There’s more to this market than the Fed’s next move
Morgan Stanley Wealth Management09/08/22
Summary: Dynamics other than the Federal Reserve’s ongoing inflation fight are having an impact on investors’ portfolios. Risks and opportunities to watch.
For most of 2022, investors have seemed narrowly focused on the direction of Federal Reserve policy. Given the level of inflation we’ve seen, and the outsized role that monetary policy has played in driving market outcomes since 2008, this is understandable.
But there’s more to consider in the current market than the Fed and its fight against inflation. Lisa Shalett, Morgan Stanley Wealth Management’s Chief Investment Officer, sees other important dynamics in play that may affect investment portfolios.
Today’s corporate earnings forecasts appear unrealistically high, especially given recent re-affirmation from Fed Chair Jerome Powell of the central bank’s commitment to fighting inflation—even if it means inflicting some pain on the economy and corporate profits.
Consensus earnings expectations have come down a bit, but estimates for 2023 are still up 5% over 2022, and Morgan Stanley expects another leg down, of about 10%-15%. Corporate executives and Wall Street analysts may be underestimating the potential loss of pricing power that companies will experience with further rate cuts and falling inflation. Shifts in consumer spending from goods to services may weigh on some sectors that have thrived during the pandemic, including retail, consumer goods, and automotive. Finally, of course, the broad economic slowdown will likely have widespread effects.
Although the risks of the Russia/Ukraine war and implications to energy and food prices may be well known, other global dynamics may be less appreciated.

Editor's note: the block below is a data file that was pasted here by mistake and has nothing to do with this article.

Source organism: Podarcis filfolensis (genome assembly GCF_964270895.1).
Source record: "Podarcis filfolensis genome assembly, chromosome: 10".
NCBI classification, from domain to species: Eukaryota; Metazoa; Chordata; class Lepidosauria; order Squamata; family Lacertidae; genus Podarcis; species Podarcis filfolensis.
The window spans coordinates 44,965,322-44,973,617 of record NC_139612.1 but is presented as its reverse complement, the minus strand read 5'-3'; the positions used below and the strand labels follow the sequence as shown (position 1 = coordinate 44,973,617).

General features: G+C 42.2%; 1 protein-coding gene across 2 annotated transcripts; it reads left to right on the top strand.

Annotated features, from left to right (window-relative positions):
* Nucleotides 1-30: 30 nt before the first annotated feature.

First, the situation in Europe bears watching. The energy crisis is getting worse, with natural gas and electricity prices soaring. This has pushed up eurozone inflation and raised the probability of a recession in Europe. Indeed, markets seem to have factored in this outcome, reflected in the euro’s weakness against the US dollar and 12-year-low equity valuations relative to US stocks. With recession risk likely priced in, though, this may mean potential longer-term opportunities for value-oriented investors.
In China, the economic situation may actually be the reverse of Europe’s. While negative headlines about lingering COVID shutdowns may persist, upcoming political elections could set the stage for what’s likely to be a string of economic stimulus programs. And, unlike other major markets, China’s low inflation gives the country plenty of policy flexibility.
Investors would be wise to look beyond just the Fed. With other dynamics and risks in play, diversifying portfolios across countries and regions can help investors reduce risk and broaden exposure to potential growth opportunities. In the near term, valuations for stocks outside of the US appear more compelling than those for domestic equities. And in 2023, non-US markets likely present more potential for upside surprises.
The source of this Morgan Stanley article, There’s More to This Market Than the Fed’s Next Move, was originally published on September 7, 2022. Data and claims are based on the Global Investment Committee Weekly report from September 6, 2022, “Global Complications.”
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